NEW YORK (AP) — Even as the NBA prepares for a draft that could be headlined by freshmen, Commissioner Adam Silver remains committed to keeping them in college.
So much so that NCAA President Mark Emmert was invited to discuss his involvement with owners.
Silver is moving cautiously on potential changes to areas such as the lottery format and playoff structure, but makes it clear that raising the draft age limit to abolish the so-called "one and done" is one of his priorities.
Freshmen Andrew Wiggins of Kansas and Jabari Parker of Duke are expected to be top-five picks in June, but Silver believes teams are taking those players young because of the system in place, not because it's their preference.
"The fact that our teams would draft these players if they were coming out of high school as they used to, or one year out of college, I think doesn't mean change isn't necessary," Silver said Friday.
The age limit requiring American players to be 19 and a year out of high school was implemented in 2005, creating a system where players would simply go to college for a year and then declare for the draft. Silver and predecessor David Stern have long spoken about the desire to increase the limit to 20. But no change, which would have to be discussed with the union, was made during the last round of collective bargaining in 2011.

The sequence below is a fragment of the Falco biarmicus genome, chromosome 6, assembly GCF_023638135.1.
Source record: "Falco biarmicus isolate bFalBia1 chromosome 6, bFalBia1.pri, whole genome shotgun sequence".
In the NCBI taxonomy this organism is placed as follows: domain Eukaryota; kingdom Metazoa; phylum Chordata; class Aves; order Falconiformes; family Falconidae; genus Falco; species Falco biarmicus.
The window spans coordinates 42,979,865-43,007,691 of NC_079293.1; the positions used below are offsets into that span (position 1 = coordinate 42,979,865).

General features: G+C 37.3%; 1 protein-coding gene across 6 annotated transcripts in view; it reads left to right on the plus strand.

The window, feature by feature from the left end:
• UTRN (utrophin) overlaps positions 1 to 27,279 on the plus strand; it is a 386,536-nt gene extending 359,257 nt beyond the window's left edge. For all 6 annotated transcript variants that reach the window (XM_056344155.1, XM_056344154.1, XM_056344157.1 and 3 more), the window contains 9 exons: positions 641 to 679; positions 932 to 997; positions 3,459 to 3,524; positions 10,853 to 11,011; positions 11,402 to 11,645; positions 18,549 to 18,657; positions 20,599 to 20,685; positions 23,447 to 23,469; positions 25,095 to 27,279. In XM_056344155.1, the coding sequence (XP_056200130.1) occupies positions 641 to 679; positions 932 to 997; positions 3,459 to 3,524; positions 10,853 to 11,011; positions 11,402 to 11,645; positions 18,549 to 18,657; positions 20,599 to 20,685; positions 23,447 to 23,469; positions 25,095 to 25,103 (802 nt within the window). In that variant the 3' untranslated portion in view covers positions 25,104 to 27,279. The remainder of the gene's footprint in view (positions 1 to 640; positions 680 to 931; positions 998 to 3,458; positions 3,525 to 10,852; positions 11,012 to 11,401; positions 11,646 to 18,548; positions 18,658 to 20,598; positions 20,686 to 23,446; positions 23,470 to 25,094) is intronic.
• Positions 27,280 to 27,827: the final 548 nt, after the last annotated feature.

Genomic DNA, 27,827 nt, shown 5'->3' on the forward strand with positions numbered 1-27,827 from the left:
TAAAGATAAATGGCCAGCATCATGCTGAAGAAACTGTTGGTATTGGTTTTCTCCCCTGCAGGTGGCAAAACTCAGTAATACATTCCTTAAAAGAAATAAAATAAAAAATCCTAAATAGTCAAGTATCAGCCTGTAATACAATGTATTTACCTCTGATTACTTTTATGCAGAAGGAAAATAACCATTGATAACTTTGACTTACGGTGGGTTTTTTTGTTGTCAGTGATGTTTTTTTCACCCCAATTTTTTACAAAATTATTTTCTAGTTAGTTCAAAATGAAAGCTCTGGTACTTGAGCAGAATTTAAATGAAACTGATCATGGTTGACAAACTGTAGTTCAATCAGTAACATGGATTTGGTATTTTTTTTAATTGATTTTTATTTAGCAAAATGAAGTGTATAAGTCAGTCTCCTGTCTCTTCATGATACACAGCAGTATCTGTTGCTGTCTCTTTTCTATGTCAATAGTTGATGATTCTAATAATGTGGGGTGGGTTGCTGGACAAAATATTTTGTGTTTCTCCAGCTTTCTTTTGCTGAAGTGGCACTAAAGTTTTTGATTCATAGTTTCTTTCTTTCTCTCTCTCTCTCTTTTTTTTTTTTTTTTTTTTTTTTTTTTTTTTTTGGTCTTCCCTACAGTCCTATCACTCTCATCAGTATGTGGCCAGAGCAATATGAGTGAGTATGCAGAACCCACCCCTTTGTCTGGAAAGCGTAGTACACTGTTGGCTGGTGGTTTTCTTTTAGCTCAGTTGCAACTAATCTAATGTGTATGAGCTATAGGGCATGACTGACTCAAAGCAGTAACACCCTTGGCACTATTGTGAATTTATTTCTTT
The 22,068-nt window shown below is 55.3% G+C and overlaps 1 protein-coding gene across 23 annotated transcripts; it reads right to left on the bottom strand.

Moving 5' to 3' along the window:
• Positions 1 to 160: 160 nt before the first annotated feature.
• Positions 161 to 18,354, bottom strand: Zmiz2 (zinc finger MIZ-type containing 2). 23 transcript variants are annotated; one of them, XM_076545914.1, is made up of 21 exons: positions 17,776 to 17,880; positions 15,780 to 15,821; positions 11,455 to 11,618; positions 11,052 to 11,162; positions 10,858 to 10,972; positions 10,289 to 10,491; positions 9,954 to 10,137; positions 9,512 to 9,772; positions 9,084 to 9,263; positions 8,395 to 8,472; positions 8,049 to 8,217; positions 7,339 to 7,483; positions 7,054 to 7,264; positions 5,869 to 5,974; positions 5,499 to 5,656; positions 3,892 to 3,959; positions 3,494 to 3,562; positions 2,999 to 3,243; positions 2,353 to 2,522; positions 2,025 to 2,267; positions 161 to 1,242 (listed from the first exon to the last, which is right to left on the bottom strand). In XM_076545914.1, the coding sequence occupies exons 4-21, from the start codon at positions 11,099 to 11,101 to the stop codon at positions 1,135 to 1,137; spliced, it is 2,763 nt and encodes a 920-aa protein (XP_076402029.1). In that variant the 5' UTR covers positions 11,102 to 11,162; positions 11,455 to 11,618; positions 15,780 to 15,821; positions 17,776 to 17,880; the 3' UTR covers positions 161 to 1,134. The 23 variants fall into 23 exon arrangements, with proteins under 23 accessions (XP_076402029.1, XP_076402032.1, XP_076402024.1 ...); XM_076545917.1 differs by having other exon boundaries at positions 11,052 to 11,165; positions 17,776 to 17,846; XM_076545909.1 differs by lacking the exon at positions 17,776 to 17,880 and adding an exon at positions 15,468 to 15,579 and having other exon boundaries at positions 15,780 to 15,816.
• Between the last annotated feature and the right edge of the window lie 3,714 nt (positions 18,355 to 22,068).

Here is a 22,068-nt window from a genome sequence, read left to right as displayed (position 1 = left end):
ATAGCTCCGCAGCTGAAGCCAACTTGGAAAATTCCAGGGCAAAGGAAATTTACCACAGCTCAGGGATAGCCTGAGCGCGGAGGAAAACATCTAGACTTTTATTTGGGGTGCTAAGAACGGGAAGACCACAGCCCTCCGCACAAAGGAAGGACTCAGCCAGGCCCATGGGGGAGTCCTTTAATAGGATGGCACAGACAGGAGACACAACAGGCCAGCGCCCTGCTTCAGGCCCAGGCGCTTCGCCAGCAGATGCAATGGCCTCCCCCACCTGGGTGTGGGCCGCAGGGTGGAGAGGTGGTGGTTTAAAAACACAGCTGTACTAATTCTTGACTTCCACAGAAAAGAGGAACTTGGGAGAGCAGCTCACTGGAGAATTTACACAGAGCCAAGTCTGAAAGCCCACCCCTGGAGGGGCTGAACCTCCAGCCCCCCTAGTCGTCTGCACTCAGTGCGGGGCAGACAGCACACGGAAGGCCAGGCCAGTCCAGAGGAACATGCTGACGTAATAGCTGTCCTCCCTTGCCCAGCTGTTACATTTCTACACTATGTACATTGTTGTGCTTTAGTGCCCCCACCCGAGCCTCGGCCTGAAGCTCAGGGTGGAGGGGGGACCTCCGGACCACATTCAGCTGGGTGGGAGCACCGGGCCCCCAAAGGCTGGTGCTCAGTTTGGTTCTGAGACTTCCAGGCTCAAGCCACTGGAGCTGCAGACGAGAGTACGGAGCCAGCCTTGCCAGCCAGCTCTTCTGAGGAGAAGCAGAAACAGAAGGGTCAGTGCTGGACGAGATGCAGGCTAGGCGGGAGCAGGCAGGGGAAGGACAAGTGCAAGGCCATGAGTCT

The sides haven't been able to have much serious discussion since then. The union has been without an executive director since ousting Billy Hunter 14 months ago, but Silver's desire for change remains.
"We're ready to go," Silver said. "We've been thinking about this issue for a long time."
Silver said a change was unlikely for next season, and a transition period would be necessary whenever one was made. In the meantime, he wants the NCAA part of the discussion, so Emmert addressed owners during the two-day meetings.
"One thing that we also agree on is that historically what you've heard is that the age issue is one that needs to be negotiated almost in isolation between the NBA and its union. What Dr. Emmert and I agree on is that the NCAA needs to have a seat at the table, as well, for those discussions," Silver said, "that if we are going to be successful in raising the age from 19 to 20, part and parcel of those negotiations go to the treatment of those players on college campuses, that closing the gap between what their scholarships cover and their other incidental expenses, having a longer discussion about eligibility periods so they can make the best decisions for them and their families if they do decide to come out early."
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